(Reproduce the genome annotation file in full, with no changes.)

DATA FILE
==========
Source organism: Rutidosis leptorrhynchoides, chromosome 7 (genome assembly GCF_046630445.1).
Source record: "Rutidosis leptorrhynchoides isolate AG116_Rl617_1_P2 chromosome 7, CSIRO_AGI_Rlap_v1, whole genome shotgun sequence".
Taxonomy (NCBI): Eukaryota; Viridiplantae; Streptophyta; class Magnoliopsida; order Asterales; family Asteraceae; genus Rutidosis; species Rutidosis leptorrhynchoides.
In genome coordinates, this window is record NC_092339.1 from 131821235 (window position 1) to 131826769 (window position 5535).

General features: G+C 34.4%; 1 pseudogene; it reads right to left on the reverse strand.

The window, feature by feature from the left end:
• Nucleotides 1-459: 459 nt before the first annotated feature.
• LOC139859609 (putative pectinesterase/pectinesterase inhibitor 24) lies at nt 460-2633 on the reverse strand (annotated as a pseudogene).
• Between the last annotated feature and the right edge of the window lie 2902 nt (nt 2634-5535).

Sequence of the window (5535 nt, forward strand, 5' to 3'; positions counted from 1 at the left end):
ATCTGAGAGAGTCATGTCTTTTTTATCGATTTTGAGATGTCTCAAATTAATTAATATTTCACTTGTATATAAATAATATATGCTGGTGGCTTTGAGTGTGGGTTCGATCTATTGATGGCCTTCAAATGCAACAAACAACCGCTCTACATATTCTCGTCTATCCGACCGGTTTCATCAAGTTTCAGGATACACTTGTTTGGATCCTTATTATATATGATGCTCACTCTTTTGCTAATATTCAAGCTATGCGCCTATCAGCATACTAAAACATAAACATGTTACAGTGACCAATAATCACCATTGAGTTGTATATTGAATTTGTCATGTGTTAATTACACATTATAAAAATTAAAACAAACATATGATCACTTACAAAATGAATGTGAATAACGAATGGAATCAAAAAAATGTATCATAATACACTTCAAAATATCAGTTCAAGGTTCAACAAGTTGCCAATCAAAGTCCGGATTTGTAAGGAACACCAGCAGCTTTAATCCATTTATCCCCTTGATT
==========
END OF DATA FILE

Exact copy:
Source organism: Rutidosis leptorrhynchoides, chromosome 7 (genome assembly GCF_046630445.1).
Source record: "Rutidosis leptorrhynchoides isolate AG116_Rl617_1_P2 chromosome 7, CSIRO_AGI_Rlap_v1, whole genome shotgun sequence".
Taxonomy (NCBI): Eukaryota; Viridiplantae; Streptophyta; class Magnoliopsida; order Asterales; family Asteraceae; genus Rutidosis; species Rutidosis leptorrhynchoides.
In genome coordinates, this window is record NC_092339.1 from 131821235 (window position 1) to 131826769 (window position 5535).

General features: G+C 34.4%; 1 pseudogene; it reads right to left on the reverse strand.

The window, feature by feature from the left end:
• Nucleotides 1-459: 459 nt before the first annotated feature.
• LOC139859609 (putative pectinesterase/pectinesterase inhibitor 24) lies at nt 460-2633 on the reverse strand (annotated as a pseudogene).
• Between the last annotated feature and the right edge of the window lie 2902 nt (nt 2634-5535).

Sequence of the window (5535 nt, forward strand, 5' to 3'; positions counted from 1 at the left end):
ATCTGAGAGAGTCATGTCTTTTTTATCGATTTTGAGATGTCTCAAATTAATTAATATTTCACTTGTATATAAATAATATATGCTGGTGGCTTTGAGTGTGGGTTCGATCTATTGATGGCCTTCAAATGCAACAAACAACCGCTCTACATATTCTCGTCTATCCGACCGGTTTCATCAAGTTTCAGGATACACTTGTTTGGATCCTTATTATATATGATGCTCACTCTTTTGCTAATATTCAAGCTATGCGCCTATCAGCATACTAAAACATAAACATGTTACAGTGACCAATAATCACCATTGAGTTGTATATTGAATTTGTCATGTGTTAATTACACATTATAAAAATTAAAACAAACATATGATCACTTACAAAATGAATGTGAATAACGAATGGAATCAAAAAAATGTATCATAATACACTTCAAAATATCAGTTCAAGGTTCAACAAGTTGCCAATCAAAGTCCGGATTTGTAAGGAACACCAGCAGCTTTAATCCATTTATCCCCTTGATT